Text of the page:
Something Came Up: Project Change Procedure

"Blessed are the flexible, for they will never be bent out of shape"

I hate project change. I have tried all my life to lay out details well enough that I didn't need to change the plan, and through repeated failures and frustrations I have reluctantly arrived at the conclusion that it isn't possible. There's just no way to take all variables into consideration when you begin the project, and attempting to do so simply means that you never begin the project at all.

So the next best thing is to build a project that is prepared to change. In many cases this change may be easy to implement -- simply add something to your list, or modify your goals. In other projects it's more difficult. But in any case, it will be necessary.

Quick-and-Easy Project Changes
For small projects, especially those with only one person involved, no formal change procedure is necessary. The only caveat is that -- as in the case of task lists -- write down the changes for any project that will take you more than one day. You don't want to have to go through this whole process tomorrow.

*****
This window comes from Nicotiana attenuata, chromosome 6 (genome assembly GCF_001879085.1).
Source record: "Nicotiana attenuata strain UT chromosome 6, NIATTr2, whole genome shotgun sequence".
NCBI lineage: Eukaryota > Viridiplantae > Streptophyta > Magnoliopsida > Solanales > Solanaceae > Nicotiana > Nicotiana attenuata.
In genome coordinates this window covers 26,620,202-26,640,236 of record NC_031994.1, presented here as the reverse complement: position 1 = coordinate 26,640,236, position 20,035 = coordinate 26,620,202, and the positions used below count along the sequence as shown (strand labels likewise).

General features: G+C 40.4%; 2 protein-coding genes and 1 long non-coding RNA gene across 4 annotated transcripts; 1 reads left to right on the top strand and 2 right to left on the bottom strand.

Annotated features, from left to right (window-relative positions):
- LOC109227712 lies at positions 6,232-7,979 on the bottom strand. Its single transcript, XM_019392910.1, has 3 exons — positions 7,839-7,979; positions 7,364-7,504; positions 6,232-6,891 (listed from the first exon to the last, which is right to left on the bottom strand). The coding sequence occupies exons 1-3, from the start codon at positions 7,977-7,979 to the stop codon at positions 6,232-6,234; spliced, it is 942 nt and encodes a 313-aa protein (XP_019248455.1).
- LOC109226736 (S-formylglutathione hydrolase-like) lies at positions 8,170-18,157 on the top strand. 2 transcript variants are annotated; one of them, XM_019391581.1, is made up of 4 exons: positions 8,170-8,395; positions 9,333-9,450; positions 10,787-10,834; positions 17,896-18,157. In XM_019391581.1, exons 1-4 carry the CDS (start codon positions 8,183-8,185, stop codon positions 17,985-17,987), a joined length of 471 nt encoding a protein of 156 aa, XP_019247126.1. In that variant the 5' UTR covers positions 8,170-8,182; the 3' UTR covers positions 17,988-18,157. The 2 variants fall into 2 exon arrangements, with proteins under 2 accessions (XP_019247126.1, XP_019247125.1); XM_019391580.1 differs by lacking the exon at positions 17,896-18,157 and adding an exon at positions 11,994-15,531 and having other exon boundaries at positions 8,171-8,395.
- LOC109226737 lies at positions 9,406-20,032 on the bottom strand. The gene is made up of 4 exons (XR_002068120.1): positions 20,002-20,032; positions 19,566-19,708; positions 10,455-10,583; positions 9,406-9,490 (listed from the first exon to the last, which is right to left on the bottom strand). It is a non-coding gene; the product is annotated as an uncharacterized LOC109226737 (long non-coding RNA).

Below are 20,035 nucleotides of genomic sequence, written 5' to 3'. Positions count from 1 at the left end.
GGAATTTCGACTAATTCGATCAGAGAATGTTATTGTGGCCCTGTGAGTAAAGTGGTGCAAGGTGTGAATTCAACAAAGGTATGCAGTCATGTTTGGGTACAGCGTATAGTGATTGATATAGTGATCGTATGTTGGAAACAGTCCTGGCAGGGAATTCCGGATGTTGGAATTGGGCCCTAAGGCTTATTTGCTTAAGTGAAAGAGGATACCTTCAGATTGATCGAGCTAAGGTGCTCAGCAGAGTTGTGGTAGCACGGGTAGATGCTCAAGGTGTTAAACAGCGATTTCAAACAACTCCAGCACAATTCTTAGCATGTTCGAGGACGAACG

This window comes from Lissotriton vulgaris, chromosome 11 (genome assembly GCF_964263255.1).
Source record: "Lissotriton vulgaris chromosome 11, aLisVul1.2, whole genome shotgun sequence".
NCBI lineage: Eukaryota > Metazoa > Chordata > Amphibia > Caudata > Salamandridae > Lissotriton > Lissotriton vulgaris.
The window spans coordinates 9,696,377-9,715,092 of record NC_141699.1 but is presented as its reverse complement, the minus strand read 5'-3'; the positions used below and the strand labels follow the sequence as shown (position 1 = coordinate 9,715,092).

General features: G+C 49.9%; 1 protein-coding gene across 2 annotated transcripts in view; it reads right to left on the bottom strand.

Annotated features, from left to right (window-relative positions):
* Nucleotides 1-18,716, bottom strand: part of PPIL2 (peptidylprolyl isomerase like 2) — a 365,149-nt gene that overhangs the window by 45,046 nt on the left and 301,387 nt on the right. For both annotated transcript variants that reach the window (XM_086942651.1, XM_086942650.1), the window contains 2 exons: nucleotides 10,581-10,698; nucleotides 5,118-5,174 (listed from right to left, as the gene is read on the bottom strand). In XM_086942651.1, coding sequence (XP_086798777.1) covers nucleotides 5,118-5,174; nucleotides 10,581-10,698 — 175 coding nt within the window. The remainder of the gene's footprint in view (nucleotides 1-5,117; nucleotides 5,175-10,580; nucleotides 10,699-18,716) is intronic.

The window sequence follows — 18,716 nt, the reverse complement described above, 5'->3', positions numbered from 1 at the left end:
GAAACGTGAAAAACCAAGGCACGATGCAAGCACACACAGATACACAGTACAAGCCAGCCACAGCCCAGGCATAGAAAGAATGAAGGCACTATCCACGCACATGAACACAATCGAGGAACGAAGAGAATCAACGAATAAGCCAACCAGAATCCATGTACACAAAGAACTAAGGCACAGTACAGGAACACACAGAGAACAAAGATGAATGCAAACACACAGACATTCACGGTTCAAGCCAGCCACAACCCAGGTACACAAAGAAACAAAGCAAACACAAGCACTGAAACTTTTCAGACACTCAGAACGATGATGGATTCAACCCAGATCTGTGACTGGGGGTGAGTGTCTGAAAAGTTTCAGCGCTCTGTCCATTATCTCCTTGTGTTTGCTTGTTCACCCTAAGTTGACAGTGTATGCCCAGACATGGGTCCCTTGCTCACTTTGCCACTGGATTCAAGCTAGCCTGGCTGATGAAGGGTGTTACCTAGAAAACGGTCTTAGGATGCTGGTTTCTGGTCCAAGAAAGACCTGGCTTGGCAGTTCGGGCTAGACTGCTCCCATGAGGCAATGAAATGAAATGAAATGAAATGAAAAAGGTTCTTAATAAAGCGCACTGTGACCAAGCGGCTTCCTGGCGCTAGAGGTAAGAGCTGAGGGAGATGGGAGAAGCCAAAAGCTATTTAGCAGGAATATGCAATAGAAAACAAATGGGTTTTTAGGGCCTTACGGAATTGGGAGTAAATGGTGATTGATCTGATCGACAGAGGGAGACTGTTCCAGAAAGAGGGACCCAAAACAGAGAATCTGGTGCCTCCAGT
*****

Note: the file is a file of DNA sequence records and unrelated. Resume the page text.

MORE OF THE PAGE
Formal Changes to your Project
In bigger projects, some sort of changes need to be made. The forms from my Franklin Covey project planning app recommends making a formal, documented change whenever:

  • The change is estimated to cost more than (whatever value you decide at the beginning)
  • The change moves the schedule by more than (whatever percentage you decide)
  • The change alters the original project vision statement.
This means that you can use quick-and-easy changes for most things: adding new tasks, including another feature, allowing or denying use of a resource. Simply make a note in the project records so that you remember the change.

For changes that are substantial enough to warrant a formal documentation, make sure that all the stakeholders are aware of the following:

  • What needs to be changed
  • Why it needs to be changed
  • How it will affect the project (cost, scheduling, resources needed, tasks to be done)
  • How it affects the project objectives
Then, just as in the case of the original objectives, get a signature from each stakeholder, so that everyone is in agreement on the new project details.

Was this page helpful to you?

Please note that all fields followed by an asterisk must be filled in.

Please enter the word that you see below.


Return from Project Change to Project Management
Return from Project Change to Time Management For Me